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DOJ Takes Aim At Apple’s Dominance Over Smartphones

The Justice Department has a long and rich history of targeting dominant companies using antitrust monopolization tools — looking back to the 1980s, it was AT&T; in the 1990s, it was Microsoft; and in 2023, DOJ has brought a monopolization case against Google; and meanwhile the FTC filed monopolization cases against Facebook and Amazon.

DOJ has now turned to Apple and its dominance in the smartphone market.  DOJ’s action follows explicit warnings to the tech industry on exclusionary conduct.  Apple’s conduct, according to DOJ, is a textbook example of a monopolist, Apple, leveraging its dominant position to exclude potential competition.  The Antitrust Division’s Assistant Attorney General Kanter has been outlining these theories of enforcement for years.  DOJ has now delivered in real world terms with its unprecedented case against Apple.

According to DOJ’s complaint, Apple built a dominant iPhone platform and ecosystem that has resulted in astronomical returns for the company and its shareholders.  in response to competitive threats from disruptive technologies and innovative applications, products and services, Apple has employed a number of illegal exclusionary tactics to meet potential competitive threats.

DOJ noted that Apple executives and managers recognized the threats from alternative technologies, such as Android phones, and coordinated responses to thwart innovation and strangle competitive alternatives.  Apple’s strategies were deployed across many technologies, products and services, including super apps, text messaging, smartwatches and digital wallets.

DOJ alleged that Apple’s anticompetitive conduct restricted competition in the smartphone market but now extends into related markets including financial services, fitness, gaming, social media, news media, entertainment and more.

At the core of DOJ’s complaint is the defined relevant market — performance smartphones — high-end smartphones with extensive functionality.  This is distinct from low-end, entry level smartphones.  In this high-end market, Apple controls at least 70 percent of the market in contrast to Android-phones.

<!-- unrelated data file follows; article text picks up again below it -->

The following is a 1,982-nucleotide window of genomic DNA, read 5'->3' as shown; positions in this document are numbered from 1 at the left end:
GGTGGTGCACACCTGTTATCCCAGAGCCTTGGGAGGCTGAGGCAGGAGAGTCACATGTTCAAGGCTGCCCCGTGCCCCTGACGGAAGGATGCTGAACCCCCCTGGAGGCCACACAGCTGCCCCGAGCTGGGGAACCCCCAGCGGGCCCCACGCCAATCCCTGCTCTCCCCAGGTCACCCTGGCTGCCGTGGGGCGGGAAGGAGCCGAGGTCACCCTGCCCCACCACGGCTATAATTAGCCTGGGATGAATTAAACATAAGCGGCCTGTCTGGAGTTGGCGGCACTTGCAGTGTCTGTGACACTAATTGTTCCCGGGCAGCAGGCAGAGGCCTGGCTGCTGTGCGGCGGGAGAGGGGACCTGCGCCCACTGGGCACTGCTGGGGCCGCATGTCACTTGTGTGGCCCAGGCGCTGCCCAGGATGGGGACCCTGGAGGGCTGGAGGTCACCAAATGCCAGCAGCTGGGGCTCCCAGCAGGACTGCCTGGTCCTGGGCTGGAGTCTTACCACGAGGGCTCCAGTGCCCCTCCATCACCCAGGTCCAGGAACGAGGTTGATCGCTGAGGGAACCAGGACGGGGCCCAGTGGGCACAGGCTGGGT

Apple charges as much as $1,599 for an iPhone and earns high margins on every phone, more than double those of others in the industry.  When developers bring new applications for the iPhone, Apple secures as much as 30 percent of the application price, and another 30 percent for each product or service bought through the application.  Further, in financial transactions, Apple charges a fee for every “tap-to-pay” transaction as its own interchange fee on banks and new cost for credit cards users.  in the advertising market, Google gives Apple a significant cut of the advertising revenue that an iPhone user’s searches generate.

To restrict the competitive threats posed by third-party application developers, Apple employs restrictive contract provisions to prevent third-party developers from leveraging alternative application stores, in-application payment processors and others.  To this purpose, Apple degrades performance of certain applications across competitive smartphones (e.g. text messaging) and excludes access to key points of connection between applications and iPhone’s operating system (“APIs”).

DOJ’s complaint, which was filed in the District of New Jersey, outlines five core areas of core anti-competitive conduct:

Growth of Innovative Super Applications: Apple has constrained the growth of applications with broad functionality that would facilitate switching between smartphone platforms.

Suppression of Mobile Cloud Streaming Services: Apple has blocked the development of cloud-streaming applications and services that would allow consumers to enjoy high-quality video games and other cloud-based applications without having to pay for expensive smartphone hardware.

Excluding Cross-Platform Messaging Applications: Apple has degraded the quality of cross-platform messaging, restraining innovation and security thereby forcing consumers to buy iPhones to maintain texting capabilities. 

Diminishing the Functionality of Non-Apple Smartwatches: Apple has limited the functionality of third-party smartwatches so that users who purchase the Apple Watch face substantial out-of-pocket costs if they do not keep buying iPhones.

Restricting Third Party Digital Wallets. Apple has prevented third-party applications from offering tap-to-pay functionality, inhibiting the creation of cross-platform third-party digital wallets.

DOJ’s complaint alleges anticompetitive harms beyond these five examples, noting that Apple’s conduct extends to web browsers, video communication, news subscriptions, entertainment, automotive services, advertising, and location services.

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